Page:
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Don't Just Stand There

Gestures

 

Less than 20 percent of communication is done with words. Body language plays an important role in how we naturally communicate. The same holds true for puppets when they are communicating.

 

 

Some puppets, such as vent puppets and animatronics are designed to have multiple functioning parts for the purpose of gesturing, but most of my training primarily works on the premise that the puppeteer will be using a foam style puppet. Unless you spend for the extra quality or you are trained in developing animatronics, then your puppets are not going to have multiple facial features so that means the puppet must exaggerate some movements to give the illusion of expression. Here are some basic gestures and how they can be done for extra effect so that the puppets don’t look as if they are reading from cue cards and your audience lose interest from the lack of expression.

 

The Laugh

 

There are a few types of laughs that get used to elicit different responses.

 

The snicker- this is a small slightly noticed laugh. This can be accomplished by slightly opening the mouth, gently bob the puppet’s head forward and back with each high breath that is forced out. A great example of this is Ernie from Sesame Street. He is known for his snicker.

 

The silent laugh- this one uses the concept of the snicker, but is much more quiet and generally uses an arm rod in order to make the hand come up over the mouth so as to try and hide that the puppet is laughing.

 

The boisterous laugh- just like it sounds; this is the loud, very noticed laugh. You are over emphasizing the word “HAA”. By this time, you probably do not have too much of a problem with biting words, so you would do ha as you naturally would, but at the height of the AAAA sound, you will have the mouth opened wide and head slightly going backwards. You can also throw in a few over dramatized slaps on the table, puppet flop, or even a fall behind stage to indicate the puppet was laughing so hard he or she fell out of their chair.

 

Crying

 

You are basically going to implement the same techniques for laughing with a different sound.

 

One major difference is that you keep the puppet’s head kind of hanging low and show a level of self-consciousness as if the puppet is trying to hide the fact that they are crying.

 

A good performance cry is much more than having the puppet go “Boo Hoo” and “WAAAA”. You can also utilize an arm rod to help bring home that the puppet is trying to cover the fact that they are crying.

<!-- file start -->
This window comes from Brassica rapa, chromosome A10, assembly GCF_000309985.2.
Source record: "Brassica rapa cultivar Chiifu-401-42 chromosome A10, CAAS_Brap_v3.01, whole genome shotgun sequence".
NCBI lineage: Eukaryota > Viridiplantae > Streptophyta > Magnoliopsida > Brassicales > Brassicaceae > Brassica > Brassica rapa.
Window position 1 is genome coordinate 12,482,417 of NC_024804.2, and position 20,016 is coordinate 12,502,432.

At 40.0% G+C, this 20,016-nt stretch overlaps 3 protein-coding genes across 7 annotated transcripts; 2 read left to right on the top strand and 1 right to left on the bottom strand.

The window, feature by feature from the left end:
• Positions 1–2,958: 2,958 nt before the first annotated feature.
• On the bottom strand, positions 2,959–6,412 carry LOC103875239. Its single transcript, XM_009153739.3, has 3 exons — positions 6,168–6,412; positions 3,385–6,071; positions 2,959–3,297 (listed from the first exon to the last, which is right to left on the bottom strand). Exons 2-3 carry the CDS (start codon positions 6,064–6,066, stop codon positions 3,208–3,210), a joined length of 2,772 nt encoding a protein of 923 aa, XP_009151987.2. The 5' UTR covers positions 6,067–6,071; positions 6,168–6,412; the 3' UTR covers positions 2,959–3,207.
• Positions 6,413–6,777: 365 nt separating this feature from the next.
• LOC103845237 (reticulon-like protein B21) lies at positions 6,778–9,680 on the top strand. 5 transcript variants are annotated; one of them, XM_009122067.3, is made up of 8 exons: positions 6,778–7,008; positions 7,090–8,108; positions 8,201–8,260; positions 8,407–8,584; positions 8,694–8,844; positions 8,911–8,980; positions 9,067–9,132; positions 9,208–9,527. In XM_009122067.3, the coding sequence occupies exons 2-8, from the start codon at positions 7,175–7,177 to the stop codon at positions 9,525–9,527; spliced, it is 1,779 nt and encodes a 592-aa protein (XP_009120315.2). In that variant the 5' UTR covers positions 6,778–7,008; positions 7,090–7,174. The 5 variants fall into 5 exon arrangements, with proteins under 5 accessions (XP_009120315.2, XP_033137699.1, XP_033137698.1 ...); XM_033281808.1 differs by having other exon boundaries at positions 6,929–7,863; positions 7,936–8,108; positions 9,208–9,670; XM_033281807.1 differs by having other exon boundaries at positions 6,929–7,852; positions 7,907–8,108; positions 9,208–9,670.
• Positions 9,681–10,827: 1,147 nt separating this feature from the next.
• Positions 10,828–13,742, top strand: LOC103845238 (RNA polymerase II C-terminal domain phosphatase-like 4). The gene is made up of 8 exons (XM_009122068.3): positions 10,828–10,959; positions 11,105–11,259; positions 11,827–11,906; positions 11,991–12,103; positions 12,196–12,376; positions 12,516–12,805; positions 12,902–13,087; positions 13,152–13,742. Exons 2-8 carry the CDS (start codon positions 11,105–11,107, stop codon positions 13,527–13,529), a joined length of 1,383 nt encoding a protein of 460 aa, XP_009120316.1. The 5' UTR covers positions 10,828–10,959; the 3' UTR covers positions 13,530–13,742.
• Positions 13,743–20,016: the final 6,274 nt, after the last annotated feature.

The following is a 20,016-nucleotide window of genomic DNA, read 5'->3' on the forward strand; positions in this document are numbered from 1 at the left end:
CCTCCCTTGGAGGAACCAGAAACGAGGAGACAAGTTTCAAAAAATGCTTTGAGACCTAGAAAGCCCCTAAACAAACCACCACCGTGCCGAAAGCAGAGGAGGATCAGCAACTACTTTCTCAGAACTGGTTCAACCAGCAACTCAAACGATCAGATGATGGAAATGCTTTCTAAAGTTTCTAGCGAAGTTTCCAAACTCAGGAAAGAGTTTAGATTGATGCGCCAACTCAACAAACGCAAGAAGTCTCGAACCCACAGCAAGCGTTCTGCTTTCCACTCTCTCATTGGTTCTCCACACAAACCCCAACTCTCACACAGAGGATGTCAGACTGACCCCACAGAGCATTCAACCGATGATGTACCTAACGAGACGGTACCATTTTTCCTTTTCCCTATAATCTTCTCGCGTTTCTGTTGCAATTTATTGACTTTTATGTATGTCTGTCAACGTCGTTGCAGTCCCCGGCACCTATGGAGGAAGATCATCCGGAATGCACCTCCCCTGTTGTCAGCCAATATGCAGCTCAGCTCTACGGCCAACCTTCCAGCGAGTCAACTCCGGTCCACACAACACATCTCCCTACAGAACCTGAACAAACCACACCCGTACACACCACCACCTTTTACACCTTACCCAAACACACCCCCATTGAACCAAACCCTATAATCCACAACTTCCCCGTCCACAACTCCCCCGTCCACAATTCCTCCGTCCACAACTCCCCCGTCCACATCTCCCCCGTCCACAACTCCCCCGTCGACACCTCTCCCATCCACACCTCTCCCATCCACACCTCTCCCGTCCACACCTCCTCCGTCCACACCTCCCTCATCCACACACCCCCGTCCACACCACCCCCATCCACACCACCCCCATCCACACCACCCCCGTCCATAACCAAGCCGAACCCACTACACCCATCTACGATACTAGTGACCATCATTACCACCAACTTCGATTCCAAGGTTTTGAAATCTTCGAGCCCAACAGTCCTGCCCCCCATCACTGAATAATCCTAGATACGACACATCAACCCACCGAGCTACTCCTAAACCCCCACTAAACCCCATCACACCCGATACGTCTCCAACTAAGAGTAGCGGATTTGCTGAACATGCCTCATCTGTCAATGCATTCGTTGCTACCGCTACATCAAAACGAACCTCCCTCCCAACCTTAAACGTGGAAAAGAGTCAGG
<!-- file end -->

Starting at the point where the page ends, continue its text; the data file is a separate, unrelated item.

Sleepy

 

Sleepy and bored are almost identical. The puppet will have an appearance of moping. An example of this is when the puppet is walking. The walk will be slow and at the end of each bounce step, it will end hard as if the puppet went from walking on a cloud to cement in one step. Of coarse, occasional yawns are important.

 

Note: To project boredom as opposed to sleepy, the yawn could be replaced with sighs.

 

Whisper

 

This is simple, Use a heavy breath to say your words, lean in close to the ear of the one being whispered to and put your hand up to the side of your mouth as if to conceal what you are saying. An added gesture for real secrecy is to occasionally stop what you are saying and look around to make sure no one is listening. In some cases, not even actually saying anything, but rather using breathy sounds, will give the illusion of a secret without having to script actual lines.

 

Yell

 

Remember what I have said about no movement is wrong if it has purpose and is intended for that purpose? Well this is one of those times. A really good boisterous yell requires the puppet to slightly flip the lid as if speaking to the sky. Slightly lean in to the one you are addressing and go for it.

 

Mad

 

The best example of mad that I can give you is from Bert on Sesame Street. This is one of the gestures that he is known for because Ernie is always frustrating him. Depending on how stiff the puppet’s jaw is, try to position the lower jaw forward and clamp the mouth together tight. Add some heavy breathing while moving your body slightly forward on exhales while straightening up on the inhales and this gives the impression that you are trying very hard to keep your mouth shut.

 

Added note about body movement: The gestures and movements of your puppet will also be determined by the type of puppet he or she is. An example of this is that an older person puppet is not going to be as bouncy and springy as a child puppet. Another example is when you have an animal puppet. Though you want to give all of your puppets a human-type quality to make them more relatable to your audience, animals have different characteristics than humans and these will be important observations to add to the puppet’s character when performing gestures.

 

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